Duck River Opportunities Project (DROP)
Duck River Opportunities Project
Wins Stewardship Award!
The 2009 Governor's Environmental Stewardship Award For Excellence In Aquatics Resource Preservation was awarded to DROP for its outstanding contributions to the preservation, restoration and educational promotion of Tennessee's natural resources and environmental welfare.
The Tennessee Governor’s Environmental Stewardship Awards are the most prestigious environmental and conservation awards in the state. For over 20 years, the awards have been presented to individuals and organizations that make great contributions to the conservation of our wildlife and related natural resources, the natural elements upon which all life depends.
TSRA wishes to also proudly recognize the outstanding service and dedication of John McFadden, the founder and director of DROP since its inception in 1999, and Marshall Spencer, Chair of DROP.
to read more about the Stewardship Awards.
Bank Stabilization Continues on Grassy Branch Creek in Spring Hill
On Saturday June 19, 2010 the Tennessee Environmental Council’s Executive Director John McFadden and Duck River Coordinator Kevin Burke worked with 9 volunteers to install approximately 150 feet of cedar revetments along the banks of Grassy Branch Creek. The creek has been altered from the flooding that occurred during the first weekend of the May 2010. Previous work had to be repaired and reinforced. Once that was done we moved on to a new area downstream.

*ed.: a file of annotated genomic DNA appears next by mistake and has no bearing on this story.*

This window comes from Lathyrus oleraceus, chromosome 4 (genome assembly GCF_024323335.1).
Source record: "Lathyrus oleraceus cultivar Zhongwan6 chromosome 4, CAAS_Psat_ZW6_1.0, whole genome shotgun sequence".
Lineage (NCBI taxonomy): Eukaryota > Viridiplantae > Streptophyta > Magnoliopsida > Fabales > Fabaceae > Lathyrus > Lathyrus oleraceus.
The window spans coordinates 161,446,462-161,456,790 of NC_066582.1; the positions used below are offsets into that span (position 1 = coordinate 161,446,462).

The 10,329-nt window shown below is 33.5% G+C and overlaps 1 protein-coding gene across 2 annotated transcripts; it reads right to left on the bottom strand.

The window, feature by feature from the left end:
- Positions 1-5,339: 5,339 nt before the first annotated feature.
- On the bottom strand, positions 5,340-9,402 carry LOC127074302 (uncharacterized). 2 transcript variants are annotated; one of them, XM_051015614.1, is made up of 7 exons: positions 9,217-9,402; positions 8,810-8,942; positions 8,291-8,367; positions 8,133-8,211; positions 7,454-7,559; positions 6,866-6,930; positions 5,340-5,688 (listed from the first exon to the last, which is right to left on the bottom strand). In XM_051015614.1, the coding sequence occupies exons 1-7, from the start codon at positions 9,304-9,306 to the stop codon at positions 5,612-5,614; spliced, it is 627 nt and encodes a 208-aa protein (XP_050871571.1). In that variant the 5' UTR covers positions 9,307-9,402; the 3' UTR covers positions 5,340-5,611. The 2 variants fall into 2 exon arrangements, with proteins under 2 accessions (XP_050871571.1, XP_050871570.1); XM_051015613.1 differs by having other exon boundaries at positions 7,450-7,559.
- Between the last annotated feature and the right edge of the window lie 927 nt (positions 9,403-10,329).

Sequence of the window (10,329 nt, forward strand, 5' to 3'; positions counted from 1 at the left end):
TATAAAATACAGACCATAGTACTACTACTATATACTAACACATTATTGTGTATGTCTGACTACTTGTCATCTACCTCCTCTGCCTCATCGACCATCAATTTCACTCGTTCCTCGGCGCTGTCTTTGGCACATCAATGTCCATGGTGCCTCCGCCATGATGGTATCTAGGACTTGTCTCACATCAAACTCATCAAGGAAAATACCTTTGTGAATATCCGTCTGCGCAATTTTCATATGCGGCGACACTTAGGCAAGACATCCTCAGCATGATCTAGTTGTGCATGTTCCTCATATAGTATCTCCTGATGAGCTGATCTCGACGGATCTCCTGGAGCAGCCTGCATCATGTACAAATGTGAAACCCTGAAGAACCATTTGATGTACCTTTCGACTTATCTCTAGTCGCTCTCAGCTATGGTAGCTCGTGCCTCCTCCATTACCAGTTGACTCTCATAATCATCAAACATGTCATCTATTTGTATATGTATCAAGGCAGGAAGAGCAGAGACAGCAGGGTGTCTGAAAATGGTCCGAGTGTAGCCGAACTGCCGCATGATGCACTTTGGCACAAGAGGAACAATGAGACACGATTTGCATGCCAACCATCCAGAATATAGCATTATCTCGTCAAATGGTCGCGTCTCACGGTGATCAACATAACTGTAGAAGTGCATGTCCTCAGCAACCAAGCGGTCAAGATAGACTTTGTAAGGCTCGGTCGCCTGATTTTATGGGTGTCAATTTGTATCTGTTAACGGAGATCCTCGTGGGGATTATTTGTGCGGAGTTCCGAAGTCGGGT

The cedar revetments are made up of small cedar trees wrapped in coir matting. The revetments slow water velocity, thereby reducing erosion. The revetments also provide a structure for soil and debris to collect and promote plant growth along the bank. The roots of the newly established shrubs help to filter runoff entering the creek after rainfall. 40% to 60% of all non-point source pollution in rivers and streams is caused by silt and sedimentation. The cedar revetments help to reduce these percentages.
The work on Grassy Branch Creek is essential to providing clean water for the Duck River Watershed. Clean water is not only important for drinking but also promotes a healthy environment. Sightings of crayfish, minnows, bullfrog, and snakes are encouraging signs of a productive ecosystem. Due to generous funding from the GM Spring Hill plant, the Tennessee Department of Agriculture (non-point source pollution division), the TWRA, and the EPA, the Duck River Project can continue this work. The Wyngate homeowner’s association and the City of Spring Hill’s Codes department also provide much needed support to see these natural resources restored and protected for future generations.
What is the Duck River Opportunities Project?
The Duck River Opportunities Project (DROP) began in December of 1999 with the intent to identify and abate nonpoint source (NPS) water pollution in the Duck River watershed. DROP identifies and abates water quality degradation through the implementation of best management practices (BMPs). BMPs includes short-term control measures such as the placement of hay bales, silt fences and rock check dams, and long-term activities designed to promote the natural functioning of the land such as riparian reforestation and stream bank stabilization. The project includes the following phases, 1) initial assessment, 2) best management practice implementation and 3) follow-up assessment.